Show Your Heart Some Love: Tips for Maintaining Heart Health in Your Golden Years
Feb 10, 2010
Nearly 60 million Americans live with heart disease in one form or another. Heart disease remains the leading cause of death in both men and women; in fact, women are more likely to die from heart disease than men. Older individuals with heart disease have the highest risk of poor outcomes. Seniors should show their heart some serious love this Valentine’s Day by keeping it healthy.
“As we age our heart becomes less efficient, working harder to pump the same amount of blood through our bodies,” said Ian Cohen, M.D., F.A.C.C., chief of cardiology and director of the catheterization lab at Weiss Memorial Hospital. “Blood vessels also lose elasticity over time and fatty deposits can form along the inner walls of arteries, all of which can result in high blood pressure and heart disease.”
Seniors can keep their hearts healthy well into their golden years by following these healthful hints from the experts at Weiss Memorial Hospital:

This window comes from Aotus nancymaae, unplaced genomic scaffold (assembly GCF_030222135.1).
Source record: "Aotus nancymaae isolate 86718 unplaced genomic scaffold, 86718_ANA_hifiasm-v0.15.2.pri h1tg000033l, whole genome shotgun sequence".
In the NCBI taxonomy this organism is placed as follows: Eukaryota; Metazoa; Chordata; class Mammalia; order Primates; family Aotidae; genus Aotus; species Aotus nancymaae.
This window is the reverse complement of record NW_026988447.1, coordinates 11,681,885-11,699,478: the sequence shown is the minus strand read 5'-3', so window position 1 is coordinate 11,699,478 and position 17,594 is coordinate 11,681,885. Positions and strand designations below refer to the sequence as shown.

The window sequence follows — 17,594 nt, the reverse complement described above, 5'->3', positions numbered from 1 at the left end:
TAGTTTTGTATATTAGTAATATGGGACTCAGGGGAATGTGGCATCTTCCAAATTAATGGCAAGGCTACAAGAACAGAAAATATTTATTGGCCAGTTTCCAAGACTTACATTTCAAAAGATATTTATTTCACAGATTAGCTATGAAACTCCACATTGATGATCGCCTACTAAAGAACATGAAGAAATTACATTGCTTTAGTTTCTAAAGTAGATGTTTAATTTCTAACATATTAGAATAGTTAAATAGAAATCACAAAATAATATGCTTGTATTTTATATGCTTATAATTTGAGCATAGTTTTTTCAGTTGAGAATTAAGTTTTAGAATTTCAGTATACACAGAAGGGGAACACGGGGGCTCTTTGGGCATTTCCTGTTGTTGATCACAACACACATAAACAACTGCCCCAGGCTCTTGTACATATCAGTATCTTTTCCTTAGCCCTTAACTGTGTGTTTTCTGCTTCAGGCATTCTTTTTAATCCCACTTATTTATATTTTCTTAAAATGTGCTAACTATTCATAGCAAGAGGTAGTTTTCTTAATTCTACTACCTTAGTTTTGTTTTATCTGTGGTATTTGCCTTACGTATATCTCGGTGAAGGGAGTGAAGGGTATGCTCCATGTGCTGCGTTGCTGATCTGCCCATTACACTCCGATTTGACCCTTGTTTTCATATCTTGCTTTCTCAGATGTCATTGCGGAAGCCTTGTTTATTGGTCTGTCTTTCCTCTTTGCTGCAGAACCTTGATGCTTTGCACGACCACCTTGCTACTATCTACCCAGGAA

- Quit Smoking — Smokers are two to four times more likely to develop coronary artery disease than non-smokers, and have about a 70 percent higher death rate from the disease. It may not be easy to kick the habit, but vastly improved health is well worth the effort. Talk to your nurse or physician to develop a plan to help you quit and get the support you need from such groups as Nicotine Anonymous to kick the habit for good.
- Eat Healthfully — To combat cardiovascular disease, eat foods that are rich in nutrients and low in fat and sodium. Be sure to eat at least 25 to 30 grams of dietary fiber each day from whole grains, fruits, vegetables and legumes. Remember, you don’t have to sacrifice taste to maintain a healthy diet. Meet with a dietitian and check out heart-friendly recipes from the American Heart Association such as chicken rotini salad with rosemary.
- Stay Active — Physical activity can be one of the best and most enjoyable ways to promote heart health. Seniors should try to get a total of two hours and 30 minutes of moderate aerobic exercise weekly. Walking, bike riding or joining an aerobics class at a local gym or senior center can get you on your way. Such low-impact exercises as Tai Chi can also benefit your heart.
- Follow Doctor’s Orders — Physicians want to keep their patients in optimal health. If your doctor prescribes medications to lower blood pressure or reduce cholesterol, it is important that you take them. If you’re concerned about side effects, talk to your doctor immediately so some adjustments can me made. And remember to always consult with your physician when contemplating a new diet or exercise regimen.